I do not believe we can live in victory unless we realize there is power in what we say.
As believers, we need to be trained to understand the soul, which is made up of the intellect, will and emotions. Since it is full of "self" and does not want to submit to the Holy Spirit, it must be purified (see 2 Tim. 2:2).
Because we are free moral agents our own minds tell us what we think, but our thoughts are not necessarily God's thoughts. Our wills dictate what we want, despite what He desires for us. And our emotions govern our feelings, but our hearts should instead be subject to Him.
“Since everything around us is going to melt away, what holy, godly lives you should be living!" (2 Peter 3:11 LB)
Your commitments can develop you, or they can destroy you, but either way, they will define you. Tell me what you’re committed to, and I’ll tell you what you’ll be in 20 years.
It is at this very point of commitment that most people miss God’s purpose for their lives. Many are afraid to commit to anything, so they just drift through life. Others make half-hearted commitments to competing values, and that leads to frustration and mediocrity. Others make a full commitment to worldly goals, such as becoming wealthy or famous, and they end up disappointed and bitter.
Our hearts continue to grieve over the horrific evil that was unleashed against precious, helpless children last week at an elementary school in Connecticut. In the midst of the pain we also remember that hope rises and prevails over darkness through the Advent of God’s eternal Son.
There are many questions. Answers are complex and elusive. As we try to process such unspeakable atrocities, trying to make sense of the senseless, trying to reason out the irrational, let’s walk through this against the backdrop of what we do know. Here is what we know with certainty.
Sin always brings tragic consequences. The Bible is clear that all rebellion against God will exact payments. “The wages of sin is death” (Rom. 6:23). No matter how troubled the shooter was, there is no way to begin to understand such events without an acknowledgement of sin, evil, and the activity of the devil and his minions. Jesus called the devil “the thief” and said his intent against humanity is to “steal, kill, and destroy” (John 10:10).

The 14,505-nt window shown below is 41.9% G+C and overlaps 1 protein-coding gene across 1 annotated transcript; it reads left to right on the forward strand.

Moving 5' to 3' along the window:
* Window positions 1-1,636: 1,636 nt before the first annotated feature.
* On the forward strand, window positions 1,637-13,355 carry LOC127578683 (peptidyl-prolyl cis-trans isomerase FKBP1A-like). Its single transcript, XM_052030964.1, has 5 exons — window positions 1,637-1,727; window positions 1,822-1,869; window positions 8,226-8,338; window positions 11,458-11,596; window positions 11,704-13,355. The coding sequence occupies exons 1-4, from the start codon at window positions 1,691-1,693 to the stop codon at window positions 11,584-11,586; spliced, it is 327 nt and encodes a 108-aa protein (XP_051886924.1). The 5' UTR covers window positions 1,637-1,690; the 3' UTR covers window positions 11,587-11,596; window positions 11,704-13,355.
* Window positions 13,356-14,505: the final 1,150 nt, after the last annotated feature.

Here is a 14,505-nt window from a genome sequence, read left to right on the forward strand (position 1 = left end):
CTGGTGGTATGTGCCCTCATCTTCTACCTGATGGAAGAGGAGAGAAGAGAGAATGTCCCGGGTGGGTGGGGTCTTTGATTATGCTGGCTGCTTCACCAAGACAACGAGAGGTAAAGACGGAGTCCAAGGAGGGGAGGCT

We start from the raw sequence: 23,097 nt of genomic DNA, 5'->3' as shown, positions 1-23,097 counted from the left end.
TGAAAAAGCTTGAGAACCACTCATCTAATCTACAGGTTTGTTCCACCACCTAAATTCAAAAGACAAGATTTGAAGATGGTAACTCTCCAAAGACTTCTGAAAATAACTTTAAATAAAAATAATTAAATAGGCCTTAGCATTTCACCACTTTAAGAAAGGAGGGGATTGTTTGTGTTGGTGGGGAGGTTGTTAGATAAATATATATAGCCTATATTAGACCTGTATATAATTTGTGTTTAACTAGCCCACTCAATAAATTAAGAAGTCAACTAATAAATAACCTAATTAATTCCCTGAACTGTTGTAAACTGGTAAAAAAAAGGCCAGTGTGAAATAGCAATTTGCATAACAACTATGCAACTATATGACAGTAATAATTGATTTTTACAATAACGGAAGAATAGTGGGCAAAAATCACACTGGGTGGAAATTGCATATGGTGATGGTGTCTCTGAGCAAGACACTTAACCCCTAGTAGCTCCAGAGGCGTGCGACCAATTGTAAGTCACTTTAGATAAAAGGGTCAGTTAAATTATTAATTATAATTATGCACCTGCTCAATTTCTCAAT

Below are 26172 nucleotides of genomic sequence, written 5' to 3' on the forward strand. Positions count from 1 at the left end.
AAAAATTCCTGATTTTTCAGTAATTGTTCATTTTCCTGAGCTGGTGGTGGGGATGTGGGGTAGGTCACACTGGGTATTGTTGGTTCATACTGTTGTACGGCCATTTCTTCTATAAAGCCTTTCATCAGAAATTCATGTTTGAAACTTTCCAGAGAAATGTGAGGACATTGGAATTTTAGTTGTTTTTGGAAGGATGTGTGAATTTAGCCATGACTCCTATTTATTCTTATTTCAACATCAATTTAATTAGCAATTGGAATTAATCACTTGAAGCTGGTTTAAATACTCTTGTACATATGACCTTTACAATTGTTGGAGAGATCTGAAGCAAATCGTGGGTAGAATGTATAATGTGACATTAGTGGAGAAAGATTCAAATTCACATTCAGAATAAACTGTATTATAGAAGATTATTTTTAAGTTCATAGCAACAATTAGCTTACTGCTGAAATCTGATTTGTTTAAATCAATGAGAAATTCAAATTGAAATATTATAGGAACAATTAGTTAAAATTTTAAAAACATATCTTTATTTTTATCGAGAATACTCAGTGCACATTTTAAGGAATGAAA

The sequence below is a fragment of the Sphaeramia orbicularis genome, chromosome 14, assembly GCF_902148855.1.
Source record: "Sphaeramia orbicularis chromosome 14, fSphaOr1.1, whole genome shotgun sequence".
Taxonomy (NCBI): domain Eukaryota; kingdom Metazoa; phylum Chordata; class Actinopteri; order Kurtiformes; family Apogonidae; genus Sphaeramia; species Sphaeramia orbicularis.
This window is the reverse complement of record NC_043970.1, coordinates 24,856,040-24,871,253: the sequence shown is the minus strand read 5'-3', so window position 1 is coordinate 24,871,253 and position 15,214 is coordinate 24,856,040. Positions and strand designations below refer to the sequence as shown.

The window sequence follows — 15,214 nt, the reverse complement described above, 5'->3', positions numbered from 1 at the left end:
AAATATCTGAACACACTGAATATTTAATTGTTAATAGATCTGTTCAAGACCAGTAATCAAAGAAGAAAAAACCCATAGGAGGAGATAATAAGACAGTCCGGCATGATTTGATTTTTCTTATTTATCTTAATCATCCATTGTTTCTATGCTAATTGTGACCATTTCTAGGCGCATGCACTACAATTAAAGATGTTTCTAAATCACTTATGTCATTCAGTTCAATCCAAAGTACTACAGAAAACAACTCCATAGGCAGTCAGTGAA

The Los Angeles Revival broke out last week on Bonnie Brae Street with the laying on of hands by evangelist Verna Linzey, was the keynote speaker and minister.
The revival saw ecstatic utterances, slaying in the Spirit, violent quaking, crying, tears, people falling on their faces, hands lifted up toward the heavens, screaming in the Spirit, calling the fiery Holy Ghost down from heaven. Event organizers say they're seeing a repeat of the initial outbreak of the revival in 1906, except more people were present this time.
The house was packed full with about 44 people listening to the Rev. Linzey preach. The revival hit Azusa Street last week. Now it has hit Bonnie Brae Street, tracing its steps back to when it came 100 years ago.
One of the most difficult things a pastor has to do when a tragedy occurs is to try to find the words to comfort a grieving family and explain how God can allow such a horrible thing to take place. While I do not purport to have all the answers for such situations—sometimes it's best just to be there for grieving families and offer prayer for them rather then give explanations—these instances do highlight the existence of evil in the world.
On the day of the shooting in Newtown, Conn., I was shocked to hear both a prominent television news anchor and the governor of Connecticut use the word evil several times when referring to the heinous act of the shooter. Where doe evil comes from?
Jesus said that the thief (Satan) comes only to steal, kill and destroy (John 10:10). He also called him a murderer from the beginning (John 8:44). Rather than cause me to doubt the existence or goodness of God (like Satan wants), heinous acts like this should remind us that there is a real devil in the world who revels in destroying human life while seeking whom he may devour (1 Peter 5:8).